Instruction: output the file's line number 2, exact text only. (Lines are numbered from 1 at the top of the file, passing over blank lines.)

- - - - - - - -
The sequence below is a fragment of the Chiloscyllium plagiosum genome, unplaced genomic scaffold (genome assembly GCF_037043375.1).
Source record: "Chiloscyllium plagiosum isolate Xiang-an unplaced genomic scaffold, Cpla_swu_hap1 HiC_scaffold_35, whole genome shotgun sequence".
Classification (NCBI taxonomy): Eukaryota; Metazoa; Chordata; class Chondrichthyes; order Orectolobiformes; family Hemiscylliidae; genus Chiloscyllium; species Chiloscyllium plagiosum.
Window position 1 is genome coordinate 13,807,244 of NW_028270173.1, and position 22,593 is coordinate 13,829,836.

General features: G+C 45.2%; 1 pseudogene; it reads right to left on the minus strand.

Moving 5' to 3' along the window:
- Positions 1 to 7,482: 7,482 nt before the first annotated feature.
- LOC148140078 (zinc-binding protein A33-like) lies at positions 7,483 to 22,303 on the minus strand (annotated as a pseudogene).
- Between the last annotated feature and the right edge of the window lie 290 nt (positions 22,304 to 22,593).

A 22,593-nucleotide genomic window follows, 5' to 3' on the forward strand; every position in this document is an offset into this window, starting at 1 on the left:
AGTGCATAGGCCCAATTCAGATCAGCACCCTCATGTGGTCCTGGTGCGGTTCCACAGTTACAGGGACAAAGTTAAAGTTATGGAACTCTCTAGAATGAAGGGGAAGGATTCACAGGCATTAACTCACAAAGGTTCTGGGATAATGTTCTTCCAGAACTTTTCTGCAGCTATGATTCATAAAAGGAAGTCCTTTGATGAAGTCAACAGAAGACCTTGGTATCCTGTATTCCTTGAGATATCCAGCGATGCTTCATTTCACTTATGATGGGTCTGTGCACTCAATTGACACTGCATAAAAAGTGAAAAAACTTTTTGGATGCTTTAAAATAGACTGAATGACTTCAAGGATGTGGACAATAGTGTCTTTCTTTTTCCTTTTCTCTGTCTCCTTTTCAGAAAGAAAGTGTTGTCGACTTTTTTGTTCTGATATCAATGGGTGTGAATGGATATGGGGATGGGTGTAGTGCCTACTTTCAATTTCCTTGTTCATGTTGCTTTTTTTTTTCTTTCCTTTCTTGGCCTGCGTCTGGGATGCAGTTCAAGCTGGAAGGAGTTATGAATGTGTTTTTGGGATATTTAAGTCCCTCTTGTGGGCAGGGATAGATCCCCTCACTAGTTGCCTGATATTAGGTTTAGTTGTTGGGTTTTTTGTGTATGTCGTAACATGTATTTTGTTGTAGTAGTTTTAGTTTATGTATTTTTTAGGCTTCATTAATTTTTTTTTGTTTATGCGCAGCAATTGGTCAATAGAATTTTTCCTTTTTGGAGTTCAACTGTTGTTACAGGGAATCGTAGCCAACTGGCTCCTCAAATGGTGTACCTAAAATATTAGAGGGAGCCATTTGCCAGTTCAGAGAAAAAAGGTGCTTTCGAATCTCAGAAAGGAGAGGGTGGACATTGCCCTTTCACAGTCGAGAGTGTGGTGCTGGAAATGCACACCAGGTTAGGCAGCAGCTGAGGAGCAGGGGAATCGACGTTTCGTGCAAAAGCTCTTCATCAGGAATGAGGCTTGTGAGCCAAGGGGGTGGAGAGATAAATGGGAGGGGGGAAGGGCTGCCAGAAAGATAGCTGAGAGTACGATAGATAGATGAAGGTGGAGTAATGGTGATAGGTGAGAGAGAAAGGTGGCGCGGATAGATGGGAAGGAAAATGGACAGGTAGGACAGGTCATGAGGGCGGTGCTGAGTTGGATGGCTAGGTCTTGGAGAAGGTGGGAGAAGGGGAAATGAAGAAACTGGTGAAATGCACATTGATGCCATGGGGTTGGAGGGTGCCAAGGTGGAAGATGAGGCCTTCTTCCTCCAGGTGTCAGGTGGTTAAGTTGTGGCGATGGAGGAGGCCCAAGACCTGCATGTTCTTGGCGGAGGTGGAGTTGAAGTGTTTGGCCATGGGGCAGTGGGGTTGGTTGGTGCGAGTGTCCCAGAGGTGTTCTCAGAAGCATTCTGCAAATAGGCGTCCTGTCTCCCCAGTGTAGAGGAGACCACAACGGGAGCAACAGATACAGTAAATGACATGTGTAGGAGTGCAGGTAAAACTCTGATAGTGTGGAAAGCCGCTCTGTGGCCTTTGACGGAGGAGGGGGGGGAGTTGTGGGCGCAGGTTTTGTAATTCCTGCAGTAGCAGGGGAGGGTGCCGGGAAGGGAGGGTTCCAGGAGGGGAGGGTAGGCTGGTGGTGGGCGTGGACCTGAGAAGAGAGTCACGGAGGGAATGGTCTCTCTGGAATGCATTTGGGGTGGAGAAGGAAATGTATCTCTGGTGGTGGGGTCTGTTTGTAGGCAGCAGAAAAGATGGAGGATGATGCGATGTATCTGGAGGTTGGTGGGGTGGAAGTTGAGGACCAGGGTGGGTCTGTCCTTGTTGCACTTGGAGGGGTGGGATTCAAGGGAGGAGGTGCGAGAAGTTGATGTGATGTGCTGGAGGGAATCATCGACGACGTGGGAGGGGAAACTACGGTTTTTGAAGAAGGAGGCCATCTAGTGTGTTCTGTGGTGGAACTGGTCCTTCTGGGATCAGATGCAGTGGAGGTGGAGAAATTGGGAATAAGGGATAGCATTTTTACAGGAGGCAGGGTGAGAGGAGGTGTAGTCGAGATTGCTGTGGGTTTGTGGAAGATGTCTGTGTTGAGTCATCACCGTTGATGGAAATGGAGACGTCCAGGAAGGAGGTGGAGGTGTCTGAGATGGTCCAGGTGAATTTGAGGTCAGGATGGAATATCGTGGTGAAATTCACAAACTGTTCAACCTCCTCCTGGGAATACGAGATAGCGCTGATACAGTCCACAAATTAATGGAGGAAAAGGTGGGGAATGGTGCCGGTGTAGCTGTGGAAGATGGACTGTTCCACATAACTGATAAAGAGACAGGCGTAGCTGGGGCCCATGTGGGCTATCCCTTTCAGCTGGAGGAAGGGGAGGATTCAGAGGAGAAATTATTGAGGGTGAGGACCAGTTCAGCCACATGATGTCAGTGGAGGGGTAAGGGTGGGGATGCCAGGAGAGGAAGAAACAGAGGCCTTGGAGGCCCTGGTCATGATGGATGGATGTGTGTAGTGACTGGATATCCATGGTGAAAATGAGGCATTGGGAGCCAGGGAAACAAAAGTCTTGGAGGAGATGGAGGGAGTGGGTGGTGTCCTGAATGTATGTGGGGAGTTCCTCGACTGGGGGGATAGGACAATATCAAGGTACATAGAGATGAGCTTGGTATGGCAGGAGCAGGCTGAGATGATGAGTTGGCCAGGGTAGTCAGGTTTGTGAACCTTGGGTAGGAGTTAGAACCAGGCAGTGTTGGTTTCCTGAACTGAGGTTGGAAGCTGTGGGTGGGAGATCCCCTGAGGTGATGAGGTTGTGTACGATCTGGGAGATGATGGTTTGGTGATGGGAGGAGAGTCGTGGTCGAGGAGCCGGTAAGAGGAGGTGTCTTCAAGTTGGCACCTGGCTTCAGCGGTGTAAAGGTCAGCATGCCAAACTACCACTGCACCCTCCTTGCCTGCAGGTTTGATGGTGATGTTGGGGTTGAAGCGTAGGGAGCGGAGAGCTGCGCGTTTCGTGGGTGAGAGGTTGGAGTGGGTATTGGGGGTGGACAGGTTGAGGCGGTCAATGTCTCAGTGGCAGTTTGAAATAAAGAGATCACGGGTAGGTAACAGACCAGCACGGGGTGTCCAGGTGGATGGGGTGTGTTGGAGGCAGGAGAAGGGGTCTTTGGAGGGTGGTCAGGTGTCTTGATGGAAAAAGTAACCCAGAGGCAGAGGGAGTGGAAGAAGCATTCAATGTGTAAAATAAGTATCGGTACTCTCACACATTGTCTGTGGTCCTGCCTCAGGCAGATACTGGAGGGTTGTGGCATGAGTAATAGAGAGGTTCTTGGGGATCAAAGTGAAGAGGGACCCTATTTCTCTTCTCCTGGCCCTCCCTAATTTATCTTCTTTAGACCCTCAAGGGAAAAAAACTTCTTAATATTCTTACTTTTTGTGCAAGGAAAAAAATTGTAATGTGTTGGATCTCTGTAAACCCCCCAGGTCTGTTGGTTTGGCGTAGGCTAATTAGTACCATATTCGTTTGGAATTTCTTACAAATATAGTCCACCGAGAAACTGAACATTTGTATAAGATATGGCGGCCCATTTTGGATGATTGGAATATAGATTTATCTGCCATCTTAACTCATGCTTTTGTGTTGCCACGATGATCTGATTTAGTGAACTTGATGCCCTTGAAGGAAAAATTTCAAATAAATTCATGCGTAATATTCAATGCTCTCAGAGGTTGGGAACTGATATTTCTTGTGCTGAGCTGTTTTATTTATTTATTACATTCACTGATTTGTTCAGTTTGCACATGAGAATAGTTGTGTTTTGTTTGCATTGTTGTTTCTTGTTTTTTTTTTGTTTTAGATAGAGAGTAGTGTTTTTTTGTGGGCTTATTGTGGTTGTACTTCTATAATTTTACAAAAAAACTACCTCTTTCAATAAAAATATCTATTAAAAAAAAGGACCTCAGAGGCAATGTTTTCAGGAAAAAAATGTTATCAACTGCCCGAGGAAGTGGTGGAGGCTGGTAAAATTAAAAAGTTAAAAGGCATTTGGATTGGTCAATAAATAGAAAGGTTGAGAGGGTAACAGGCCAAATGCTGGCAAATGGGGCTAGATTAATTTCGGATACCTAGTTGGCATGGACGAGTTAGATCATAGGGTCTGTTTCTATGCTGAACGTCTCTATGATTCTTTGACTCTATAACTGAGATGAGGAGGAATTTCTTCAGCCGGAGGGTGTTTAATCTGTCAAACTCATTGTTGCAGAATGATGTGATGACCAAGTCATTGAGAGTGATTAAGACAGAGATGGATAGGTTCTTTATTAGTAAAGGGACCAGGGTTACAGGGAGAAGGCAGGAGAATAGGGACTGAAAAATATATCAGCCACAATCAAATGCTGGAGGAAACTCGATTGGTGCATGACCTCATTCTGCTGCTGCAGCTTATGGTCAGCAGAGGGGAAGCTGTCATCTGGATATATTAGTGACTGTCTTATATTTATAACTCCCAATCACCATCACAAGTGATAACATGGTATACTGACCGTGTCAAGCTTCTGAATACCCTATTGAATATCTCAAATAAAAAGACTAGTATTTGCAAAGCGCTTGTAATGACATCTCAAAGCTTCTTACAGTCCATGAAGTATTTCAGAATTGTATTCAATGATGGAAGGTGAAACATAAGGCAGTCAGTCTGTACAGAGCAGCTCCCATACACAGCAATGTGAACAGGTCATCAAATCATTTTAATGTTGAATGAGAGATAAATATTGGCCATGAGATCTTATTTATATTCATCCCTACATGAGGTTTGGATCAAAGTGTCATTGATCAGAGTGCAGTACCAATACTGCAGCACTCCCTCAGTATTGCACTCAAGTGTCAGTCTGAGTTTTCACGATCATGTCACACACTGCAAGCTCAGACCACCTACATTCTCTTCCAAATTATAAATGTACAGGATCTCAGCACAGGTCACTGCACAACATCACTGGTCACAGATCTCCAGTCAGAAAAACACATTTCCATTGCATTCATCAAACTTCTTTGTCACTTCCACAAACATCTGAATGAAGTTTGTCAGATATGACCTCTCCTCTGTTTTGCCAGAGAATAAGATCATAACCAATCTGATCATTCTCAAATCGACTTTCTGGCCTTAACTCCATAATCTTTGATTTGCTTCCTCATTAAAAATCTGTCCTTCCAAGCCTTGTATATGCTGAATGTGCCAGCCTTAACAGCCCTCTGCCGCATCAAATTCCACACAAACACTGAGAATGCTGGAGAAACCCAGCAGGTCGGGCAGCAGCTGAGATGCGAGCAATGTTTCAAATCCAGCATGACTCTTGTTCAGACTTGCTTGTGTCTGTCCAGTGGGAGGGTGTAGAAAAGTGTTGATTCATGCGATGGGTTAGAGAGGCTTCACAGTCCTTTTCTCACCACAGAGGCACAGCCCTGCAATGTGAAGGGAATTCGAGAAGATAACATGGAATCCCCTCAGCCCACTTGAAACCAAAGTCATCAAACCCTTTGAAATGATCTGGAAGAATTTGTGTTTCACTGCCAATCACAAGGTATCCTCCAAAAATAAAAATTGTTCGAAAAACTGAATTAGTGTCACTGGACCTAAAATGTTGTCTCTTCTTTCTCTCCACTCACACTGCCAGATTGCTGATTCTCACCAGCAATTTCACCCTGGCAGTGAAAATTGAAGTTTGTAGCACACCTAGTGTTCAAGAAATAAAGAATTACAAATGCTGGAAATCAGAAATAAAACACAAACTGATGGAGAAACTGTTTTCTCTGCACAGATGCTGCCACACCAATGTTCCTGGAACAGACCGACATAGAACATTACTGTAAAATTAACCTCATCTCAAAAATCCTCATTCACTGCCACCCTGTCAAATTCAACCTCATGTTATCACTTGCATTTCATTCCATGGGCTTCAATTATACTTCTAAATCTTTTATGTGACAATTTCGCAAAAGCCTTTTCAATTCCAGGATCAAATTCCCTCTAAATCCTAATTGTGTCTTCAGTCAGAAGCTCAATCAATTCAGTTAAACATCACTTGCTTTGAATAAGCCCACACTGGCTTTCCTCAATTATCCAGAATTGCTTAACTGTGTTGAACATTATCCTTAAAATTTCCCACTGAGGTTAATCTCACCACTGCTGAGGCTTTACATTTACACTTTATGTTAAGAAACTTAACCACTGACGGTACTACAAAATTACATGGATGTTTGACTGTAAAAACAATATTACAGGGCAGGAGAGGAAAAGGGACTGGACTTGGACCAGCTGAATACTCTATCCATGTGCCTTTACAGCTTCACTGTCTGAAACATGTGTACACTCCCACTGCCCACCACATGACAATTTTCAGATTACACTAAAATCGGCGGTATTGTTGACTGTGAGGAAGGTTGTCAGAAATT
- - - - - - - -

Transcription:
Source record: "Chiloscyllium plagiosum isolate Xiang-an unplaced genomic scaffold, Cpla_swu_hap1 HiC_scaffold_35, whole genome shotgun sequence".